I’m really enjoying our conversation, but I have to run [to the bathroom, take a call, get some air] is it cool if we pick up this conversation in a few minutes?

I really like talking with you, but I need to take a quick breather outside. Can I grab your contact information so we can stay in touch? I’d love to continue our conversation later

You don’t have to make up intricate lies or excuses. Simply tell them you’re enjoying the conversation but you want to chat with a few other folks, run to the bathroom or do you whatever you want to do.  

If you want to stay in touch with the person, exchange contact information before leaving the conversation. If you don’t want to stay in touch with them, tell them you’re leaving or maybe you’ll see them around. Don’t overthink it. Honesty is usually the best policy, as long as it’s delivered in a friendly manner.  

Use your time out to walk around the block, get some air and refresh. You may also want to grab a small snack since research shows that glucose gets depleted as your willpower does. By getting a bit of sugar in your body, you can replenish some willpower and get a boost of energy.


While you’re taking your time out there’s another awesome tip you can use called Power Posing

It was developed by leading Harvard social psychologist Amy Cuddy. She had subjects pose in high and low power poses and then took their saliva samples to figure out what was going on in their body. [10]

The high power-posers who stood like Superman or took up space by propping their feet up on a table had decreased cortisol (chemical associated with stress) levels and increased testosterone levels, compared to the low power posers.

So the next time you want a quick boost of confidence, run to a bathroom stall and pose like Superman for just two minutes!


Whether you realize it or not, your social skills and willpower are closely related. Improving your willpower can make you a better communicator. Before social events make sure you reserve your willpower and gear up accordingly.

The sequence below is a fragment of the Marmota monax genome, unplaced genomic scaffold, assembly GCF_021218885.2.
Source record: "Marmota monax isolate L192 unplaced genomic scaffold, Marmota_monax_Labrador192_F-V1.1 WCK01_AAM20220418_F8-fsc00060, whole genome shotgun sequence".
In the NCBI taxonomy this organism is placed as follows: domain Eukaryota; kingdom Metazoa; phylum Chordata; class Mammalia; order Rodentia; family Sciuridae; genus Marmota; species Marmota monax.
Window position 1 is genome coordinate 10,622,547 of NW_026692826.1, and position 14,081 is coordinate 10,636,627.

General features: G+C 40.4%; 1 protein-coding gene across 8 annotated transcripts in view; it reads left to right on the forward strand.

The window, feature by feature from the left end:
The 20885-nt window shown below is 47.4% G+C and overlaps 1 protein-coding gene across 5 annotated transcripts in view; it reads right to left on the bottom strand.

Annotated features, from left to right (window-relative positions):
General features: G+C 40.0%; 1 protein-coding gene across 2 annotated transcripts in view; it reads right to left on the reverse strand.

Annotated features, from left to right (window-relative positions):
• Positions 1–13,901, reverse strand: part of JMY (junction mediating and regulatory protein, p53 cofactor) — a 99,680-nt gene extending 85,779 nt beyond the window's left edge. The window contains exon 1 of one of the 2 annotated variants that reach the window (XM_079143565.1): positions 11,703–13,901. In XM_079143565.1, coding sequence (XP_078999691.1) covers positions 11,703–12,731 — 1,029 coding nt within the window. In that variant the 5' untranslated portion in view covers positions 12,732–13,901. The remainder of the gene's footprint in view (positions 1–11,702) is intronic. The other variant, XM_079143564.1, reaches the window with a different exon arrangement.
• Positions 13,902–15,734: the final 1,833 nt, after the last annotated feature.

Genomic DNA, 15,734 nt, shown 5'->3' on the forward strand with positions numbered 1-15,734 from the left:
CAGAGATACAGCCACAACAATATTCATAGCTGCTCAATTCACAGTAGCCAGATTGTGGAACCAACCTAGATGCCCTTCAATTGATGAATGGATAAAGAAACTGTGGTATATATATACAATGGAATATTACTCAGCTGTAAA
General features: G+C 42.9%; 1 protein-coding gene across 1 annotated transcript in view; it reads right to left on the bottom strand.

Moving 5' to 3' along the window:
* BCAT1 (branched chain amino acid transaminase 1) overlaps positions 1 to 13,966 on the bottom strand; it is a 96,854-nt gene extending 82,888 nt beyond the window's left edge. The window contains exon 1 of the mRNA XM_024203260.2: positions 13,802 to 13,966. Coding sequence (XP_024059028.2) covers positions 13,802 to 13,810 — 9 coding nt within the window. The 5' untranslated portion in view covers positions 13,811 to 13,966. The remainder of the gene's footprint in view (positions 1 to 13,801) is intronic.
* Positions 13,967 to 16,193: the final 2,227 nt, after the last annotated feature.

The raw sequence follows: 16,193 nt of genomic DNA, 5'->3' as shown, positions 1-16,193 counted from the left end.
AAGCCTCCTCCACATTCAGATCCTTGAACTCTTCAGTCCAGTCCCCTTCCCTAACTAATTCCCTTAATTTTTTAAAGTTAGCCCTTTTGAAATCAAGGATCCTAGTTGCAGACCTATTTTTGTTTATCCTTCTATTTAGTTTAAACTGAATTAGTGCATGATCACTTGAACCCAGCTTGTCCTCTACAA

When you’re speaking with people, keep in mind that listening is the easiest and most effective way to get people to like you. Finally, if you feel socially drained don’t be afraid to take a timeout and replenish your willpower and confidence.



If you found this post helpful and are looking for more ways to improve your social skills, get your free eBook: 5 Ways to Avoid Awkward Conversations.

This is a guest post by communication coach Katrina Razavi, founder of Communicationfornerds.com. Katrina helps people who struggle with social anxiety and social confidence by sharing strategies using change psychology, confidence building and habit transformation.


  1. Twenge, J., Baumeister, R., Dewall, C., Ciarocco, N., & Bartels, J. (n.d.). Social exclusion decreases prosocial behavior. Journal of Personality and Social Psychology, 56-66.
  2. Baumeister, R., Bratslavsky, E., Muraven, M., & Tice, D. (n.d.). Ego depletion: Is the active self a limited resource? Journal of Personality and Social Psychology, 1252-1265.
  3. What you Need to Know About Willpower: The Psychological Science of Self-Control. (2012). https://www.apa.org/helpcenter/willpower.pdf
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  5. Mehra, R., & Patel, S. (2012). To Nap or Not to Nap: That is the Question http://www.ncbi.nlm.nih.gov/pmc/articles/PMC3368972/